AT&T to discontinue wholesale legacy inward assistance service, cites low usage

ATT sign
AT&T says the demand for Inward Assistance has declined at a rate of about 17% per year for the last several years.

AT&T is seeking FCC approval to shut down its wholesale Inward Service, a move that reflects the service provider’s ongoing effort to shed more of its legacy service base that have migrated to IP-based solutions.

If AT&T gets the FCC’s approval, the service provider plans to stop offering the service in April 2018.

As an operator-to-operator general assistance service, Inward Assistance allows a subscribing carrier's operator to contact an AT&T operator and request dialing and/or routing information.

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In a typical service situation, an AT&T operator may provide the carrier’s operator with dialing or routing information, such as identifying a city when given only a NPA-NXX or verifying that a specific number is a coin station.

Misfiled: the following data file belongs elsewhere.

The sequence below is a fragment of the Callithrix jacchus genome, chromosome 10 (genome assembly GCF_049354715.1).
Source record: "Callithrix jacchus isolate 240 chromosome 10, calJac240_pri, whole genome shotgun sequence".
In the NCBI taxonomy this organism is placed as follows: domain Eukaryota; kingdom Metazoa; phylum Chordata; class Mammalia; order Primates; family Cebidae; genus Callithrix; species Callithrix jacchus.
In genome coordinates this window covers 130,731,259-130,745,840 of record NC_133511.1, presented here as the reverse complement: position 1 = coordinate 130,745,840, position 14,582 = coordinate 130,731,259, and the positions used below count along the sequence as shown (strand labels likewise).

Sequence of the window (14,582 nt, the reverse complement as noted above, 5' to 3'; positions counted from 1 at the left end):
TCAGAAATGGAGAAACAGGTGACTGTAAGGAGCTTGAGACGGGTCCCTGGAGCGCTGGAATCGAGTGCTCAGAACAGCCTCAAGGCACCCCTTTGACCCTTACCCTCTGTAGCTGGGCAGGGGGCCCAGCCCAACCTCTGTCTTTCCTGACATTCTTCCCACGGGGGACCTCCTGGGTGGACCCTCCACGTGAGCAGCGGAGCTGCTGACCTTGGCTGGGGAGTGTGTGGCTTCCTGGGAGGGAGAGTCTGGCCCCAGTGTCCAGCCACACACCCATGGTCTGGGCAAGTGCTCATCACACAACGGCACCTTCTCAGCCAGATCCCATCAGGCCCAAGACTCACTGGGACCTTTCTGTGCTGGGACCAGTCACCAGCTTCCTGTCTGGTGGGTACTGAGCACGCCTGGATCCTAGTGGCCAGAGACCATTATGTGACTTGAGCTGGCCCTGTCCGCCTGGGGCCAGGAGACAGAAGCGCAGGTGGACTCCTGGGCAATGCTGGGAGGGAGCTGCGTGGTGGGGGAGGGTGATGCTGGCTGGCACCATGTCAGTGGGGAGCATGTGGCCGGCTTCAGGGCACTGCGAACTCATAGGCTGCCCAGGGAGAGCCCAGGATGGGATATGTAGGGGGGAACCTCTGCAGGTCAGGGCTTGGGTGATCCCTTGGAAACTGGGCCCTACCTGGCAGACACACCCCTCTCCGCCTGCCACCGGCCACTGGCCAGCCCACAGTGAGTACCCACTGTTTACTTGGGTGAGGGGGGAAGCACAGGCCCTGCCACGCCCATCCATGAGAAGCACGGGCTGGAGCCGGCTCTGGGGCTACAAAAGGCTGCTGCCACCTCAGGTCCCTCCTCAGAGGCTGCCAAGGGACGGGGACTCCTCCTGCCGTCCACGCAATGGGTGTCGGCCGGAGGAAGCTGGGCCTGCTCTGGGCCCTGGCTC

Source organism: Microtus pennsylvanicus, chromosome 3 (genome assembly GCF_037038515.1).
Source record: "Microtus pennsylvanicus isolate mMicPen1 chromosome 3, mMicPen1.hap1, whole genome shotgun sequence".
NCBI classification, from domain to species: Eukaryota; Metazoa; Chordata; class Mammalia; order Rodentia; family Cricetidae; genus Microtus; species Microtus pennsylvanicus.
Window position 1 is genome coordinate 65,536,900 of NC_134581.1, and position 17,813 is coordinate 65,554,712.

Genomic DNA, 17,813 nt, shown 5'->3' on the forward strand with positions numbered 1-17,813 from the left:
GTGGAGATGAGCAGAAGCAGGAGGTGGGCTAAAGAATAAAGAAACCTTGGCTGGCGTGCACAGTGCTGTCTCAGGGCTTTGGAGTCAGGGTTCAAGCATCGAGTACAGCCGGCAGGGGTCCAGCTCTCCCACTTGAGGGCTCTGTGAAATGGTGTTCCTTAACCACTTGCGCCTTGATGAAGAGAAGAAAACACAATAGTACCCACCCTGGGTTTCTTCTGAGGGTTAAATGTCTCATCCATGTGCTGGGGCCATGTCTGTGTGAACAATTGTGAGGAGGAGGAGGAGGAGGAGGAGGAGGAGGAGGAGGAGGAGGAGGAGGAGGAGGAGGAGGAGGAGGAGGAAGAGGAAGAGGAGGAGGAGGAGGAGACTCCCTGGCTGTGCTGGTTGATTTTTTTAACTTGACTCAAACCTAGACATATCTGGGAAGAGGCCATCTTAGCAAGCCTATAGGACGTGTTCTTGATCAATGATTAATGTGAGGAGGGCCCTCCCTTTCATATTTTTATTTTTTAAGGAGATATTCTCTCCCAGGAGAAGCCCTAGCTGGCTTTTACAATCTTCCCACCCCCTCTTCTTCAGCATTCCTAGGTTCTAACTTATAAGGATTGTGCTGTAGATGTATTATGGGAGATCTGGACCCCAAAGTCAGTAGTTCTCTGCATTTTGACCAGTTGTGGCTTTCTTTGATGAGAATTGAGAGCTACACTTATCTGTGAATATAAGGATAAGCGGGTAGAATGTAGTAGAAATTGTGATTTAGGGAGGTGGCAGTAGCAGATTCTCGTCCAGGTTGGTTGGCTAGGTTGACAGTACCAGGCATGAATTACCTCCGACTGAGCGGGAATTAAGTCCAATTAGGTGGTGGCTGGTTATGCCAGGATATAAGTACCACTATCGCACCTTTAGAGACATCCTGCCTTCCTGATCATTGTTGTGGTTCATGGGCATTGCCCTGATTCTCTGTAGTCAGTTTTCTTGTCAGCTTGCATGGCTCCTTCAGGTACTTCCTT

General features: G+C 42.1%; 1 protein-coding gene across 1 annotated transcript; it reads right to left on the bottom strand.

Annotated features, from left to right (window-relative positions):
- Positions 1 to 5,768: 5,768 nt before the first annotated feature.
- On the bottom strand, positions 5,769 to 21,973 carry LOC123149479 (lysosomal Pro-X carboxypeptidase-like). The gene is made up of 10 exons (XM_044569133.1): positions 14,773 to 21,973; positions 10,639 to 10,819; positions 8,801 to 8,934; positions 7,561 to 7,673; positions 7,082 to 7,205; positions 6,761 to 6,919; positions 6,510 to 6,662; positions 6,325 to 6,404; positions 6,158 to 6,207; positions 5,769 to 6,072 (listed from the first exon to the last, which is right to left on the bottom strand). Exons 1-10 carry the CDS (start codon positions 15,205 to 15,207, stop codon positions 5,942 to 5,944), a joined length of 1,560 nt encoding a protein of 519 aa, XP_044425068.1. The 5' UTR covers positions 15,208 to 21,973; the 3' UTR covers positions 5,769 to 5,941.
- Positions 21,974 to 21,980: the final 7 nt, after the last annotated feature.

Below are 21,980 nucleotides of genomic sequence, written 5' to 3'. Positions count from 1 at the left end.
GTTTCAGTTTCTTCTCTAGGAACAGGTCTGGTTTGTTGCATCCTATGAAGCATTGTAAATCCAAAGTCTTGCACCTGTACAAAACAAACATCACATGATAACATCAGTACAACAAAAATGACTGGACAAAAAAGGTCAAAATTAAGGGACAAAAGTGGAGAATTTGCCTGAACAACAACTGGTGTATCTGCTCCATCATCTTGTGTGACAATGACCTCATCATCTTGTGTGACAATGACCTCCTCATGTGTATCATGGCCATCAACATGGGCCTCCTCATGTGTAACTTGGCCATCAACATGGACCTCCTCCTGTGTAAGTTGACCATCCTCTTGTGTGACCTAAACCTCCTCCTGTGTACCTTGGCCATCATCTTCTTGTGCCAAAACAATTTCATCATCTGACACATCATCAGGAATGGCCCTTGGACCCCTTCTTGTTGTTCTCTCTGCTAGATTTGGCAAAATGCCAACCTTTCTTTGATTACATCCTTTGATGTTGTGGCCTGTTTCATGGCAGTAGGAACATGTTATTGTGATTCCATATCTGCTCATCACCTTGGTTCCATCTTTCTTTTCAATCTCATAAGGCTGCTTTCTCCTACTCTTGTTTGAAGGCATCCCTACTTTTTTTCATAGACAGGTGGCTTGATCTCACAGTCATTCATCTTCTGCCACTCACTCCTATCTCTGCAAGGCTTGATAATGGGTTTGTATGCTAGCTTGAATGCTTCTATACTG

RELATED: AT&T to discontinue 2 Ethernet services due to low demand, dedicated Ethernet adoption

To subscribe to Inward Assistance a service provider must order, install and maintain inward trunks in every Local Access and Transport Area (LATA) to reach an AT&T operator for assistance.

Since the demand for Inward Assistance has declined at a rate of about 17% per year for the last several years, AT&T said that “the public convenience and necessity will not be impaired by this service discontinuance.”

Further, AT&T said it has experienced an 86.7% decline in the volume of its inward service over the last five years as more customers have taken advantage of more modern technologies and/or services to communicate such as text messaging, instant messaging, social media, and mobile calling.

AT&T said that given these usage trends, “there is little need for operator services generally, and carrier’s operators have less of a need to contact an AT&T operator for inward assistance.”

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